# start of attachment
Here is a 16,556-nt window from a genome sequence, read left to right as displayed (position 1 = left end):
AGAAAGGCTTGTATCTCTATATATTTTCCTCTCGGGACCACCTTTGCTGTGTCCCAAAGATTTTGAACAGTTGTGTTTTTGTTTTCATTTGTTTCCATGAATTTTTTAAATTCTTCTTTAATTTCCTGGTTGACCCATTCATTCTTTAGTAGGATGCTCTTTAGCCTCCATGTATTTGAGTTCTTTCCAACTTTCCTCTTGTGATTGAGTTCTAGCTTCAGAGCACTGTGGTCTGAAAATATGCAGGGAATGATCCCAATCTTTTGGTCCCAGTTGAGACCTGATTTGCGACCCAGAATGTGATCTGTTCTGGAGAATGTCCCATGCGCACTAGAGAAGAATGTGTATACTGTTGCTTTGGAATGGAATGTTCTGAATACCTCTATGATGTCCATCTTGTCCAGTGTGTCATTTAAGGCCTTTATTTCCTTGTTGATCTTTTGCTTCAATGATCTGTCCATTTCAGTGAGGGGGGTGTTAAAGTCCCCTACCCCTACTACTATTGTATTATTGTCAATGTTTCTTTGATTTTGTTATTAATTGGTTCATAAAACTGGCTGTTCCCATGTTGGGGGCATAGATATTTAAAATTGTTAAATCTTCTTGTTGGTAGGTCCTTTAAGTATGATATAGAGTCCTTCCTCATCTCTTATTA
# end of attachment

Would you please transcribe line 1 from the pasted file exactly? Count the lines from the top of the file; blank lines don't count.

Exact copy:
Here is a 16,556-nt window from a genome sequence, read left to right as displayed (position 1 = left end):